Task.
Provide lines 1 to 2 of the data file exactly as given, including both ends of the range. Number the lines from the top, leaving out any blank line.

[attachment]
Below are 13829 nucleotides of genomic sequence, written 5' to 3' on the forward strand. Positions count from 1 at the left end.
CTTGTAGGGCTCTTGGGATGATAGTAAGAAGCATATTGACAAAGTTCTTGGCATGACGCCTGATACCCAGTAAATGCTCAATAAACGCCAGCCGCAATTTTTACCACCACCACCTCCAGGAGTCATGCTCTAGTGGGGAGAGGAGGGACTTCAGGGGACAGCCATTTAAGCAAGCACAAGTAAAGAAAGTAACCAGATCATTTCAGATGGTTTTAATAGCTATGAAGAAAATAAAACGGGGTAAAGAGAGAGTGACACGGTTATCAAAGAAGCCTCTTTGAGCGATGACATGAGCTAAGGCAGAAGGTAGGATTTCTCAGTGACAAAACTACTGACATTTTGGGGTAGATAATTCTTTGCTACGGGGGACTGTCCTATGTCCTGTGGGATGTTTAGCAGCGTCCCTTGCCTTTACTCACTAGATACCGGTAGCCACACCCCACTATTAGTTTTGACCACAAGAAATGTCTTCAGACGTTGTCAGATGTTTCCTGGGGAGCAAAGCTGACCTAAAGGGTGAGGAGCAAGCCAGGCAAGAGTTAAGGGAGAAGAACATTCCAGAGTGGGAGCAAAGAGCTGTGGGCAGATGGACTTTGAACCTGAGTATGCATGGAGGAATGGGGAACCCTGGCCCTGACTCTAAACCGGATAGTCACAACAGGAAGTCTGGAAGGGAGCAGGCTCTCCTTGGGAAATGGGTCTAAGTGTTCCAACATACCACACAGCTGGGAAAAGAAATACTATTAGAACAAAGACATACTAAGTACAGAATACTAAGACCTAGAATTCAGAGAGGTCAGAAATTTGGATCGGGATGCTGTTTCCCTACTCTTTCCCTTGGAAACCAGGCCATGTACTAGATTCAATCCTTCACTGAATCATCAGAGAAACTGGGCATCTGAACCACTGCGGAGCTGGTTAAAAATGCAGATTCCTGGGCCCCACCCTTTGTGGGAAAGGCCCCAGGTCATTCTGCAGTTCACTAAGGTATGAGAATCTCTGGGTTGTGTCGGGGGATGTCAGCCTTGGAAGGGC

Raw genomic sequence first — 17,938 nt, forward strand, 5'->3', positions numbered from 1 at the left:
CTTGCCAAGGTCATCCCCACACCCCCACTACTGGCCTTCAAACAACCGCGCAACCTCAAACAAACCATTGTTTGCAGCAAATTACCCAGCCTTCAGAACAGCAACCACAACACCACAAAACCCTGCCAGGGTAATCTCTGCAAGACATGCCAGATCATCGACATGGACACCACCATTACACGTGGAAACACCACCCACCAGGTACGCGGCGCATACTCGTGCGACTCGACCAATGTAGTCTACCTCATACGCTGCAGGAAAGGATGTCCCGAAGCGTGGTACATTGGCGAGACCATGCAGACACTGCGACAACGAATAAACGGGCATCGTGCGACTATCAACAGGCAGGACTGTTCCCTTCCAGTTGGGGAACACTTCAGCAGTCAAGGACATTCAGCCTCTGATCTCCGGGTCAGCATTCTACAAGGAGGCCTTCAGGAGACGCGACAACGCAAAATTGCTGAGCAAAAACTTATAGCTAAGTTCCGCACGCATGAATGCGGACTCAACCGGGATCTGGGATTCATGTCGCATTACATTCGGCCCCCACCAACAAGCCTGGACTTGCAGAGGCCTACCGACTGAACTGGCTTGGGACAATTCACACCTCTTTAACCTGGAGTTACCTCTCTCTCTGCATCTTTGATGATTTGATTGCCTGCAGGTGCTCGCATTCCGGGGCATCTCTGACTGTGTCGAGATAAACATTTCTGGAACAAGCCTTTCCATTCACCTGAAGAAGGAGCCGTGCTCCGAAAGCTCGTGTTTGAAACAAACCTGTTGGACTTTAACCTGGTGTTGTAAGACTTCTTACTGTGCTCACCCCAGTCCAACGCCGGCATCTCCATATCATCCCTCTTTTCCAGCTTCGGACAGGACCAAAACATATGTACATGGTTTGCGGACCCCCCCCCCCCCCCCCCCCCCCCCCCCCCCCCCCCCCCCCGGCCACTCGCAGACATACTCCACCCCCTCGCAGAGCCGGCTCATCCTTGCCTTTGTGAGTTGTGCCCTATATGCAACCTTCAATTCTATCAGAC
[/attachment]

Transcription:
Below are 13829 nucleotides of genomic sequence, written 5' to 3' on the forward strand. Positions count from 1 at the left end.
CTTGTAGGGCTCTTGGGATGATAGTAAGAAGCATATTGACAAAGTTCTTGGCATGACGCCTGATACCCAGTAAATGCTCAATAAACGCCAGCCGCAATTTTTACCACCACCACCTCCAGGAGTCATGCTCTAGTGGGGAGAGGAGGGACTTCAGGGGACAGCCATTTAAGCAAGCACAAGTAAAGAAAGTAACCAGATCATTTCAGATGGTTTTAATAGCTATGAAGAAAATAAAACGGGGTAAAGAGAGAGTGACACGGTTATCAAAGAAGCCTCTTTGAGCGATGACATGAGCTAAGGCAGAAGGTAGGATTTCTCAGTGACAAAACTACTGACATTTTGGGGTAGATAATTCTTTGCTACGGGGGACTGTCCTATGTCCTGTGGGATGTTTAGCAGCGTCCCTTGCCTTTACTCACTAGATACCGGTAGCCACACCCCACTATTAGTTTTGACCACAAGAAATGTCTTCAGACGTTGTCAGATGTTTCCTGGGGAGCAAAGCTGACCTAAAGGGTGAGGAGCAAGCCAGGCAAGAGTTAAGGGAGAAGAACATTCCAGAGTGGGAGCAAAGAGCTGTGGGCAGATGGACTTTGAACCTGAGTATGCATGGAGGAATGGGGAACCCTGGCCCTGACTCTAAACCGGATAGTCACAACAGGAAGTCTGGAAGGGAGCAGGCTCTCCTTGGGAAATGGGTCTAAGTGTTCCAACATACCACACAGCTGGGAAAAGAAATACTATTAGAACAAAGACATACTAAGTACAGAATACTAAGACCTAGAATTCAGAGAGGTCAGAAATTTGGATCGGGATGCTGTTTCCCTACTCTTTCCCTTGGAAACCAGGCCATGTACTAGATTCAATCCTTCACTGAATCATCAGAGAAACTGGGCATCTGAACCACTGCGGAGCTGGTTAAAAATGCAGATTCCTGGGCCCCACCCTTTGTGGGAAAGGCCCCAGGTCATTCTGCAGTTCACTAAGGTATGAGAATCTCTGGGTTGTGTCGGGGGATGTCAGCCTTGGAAGGGC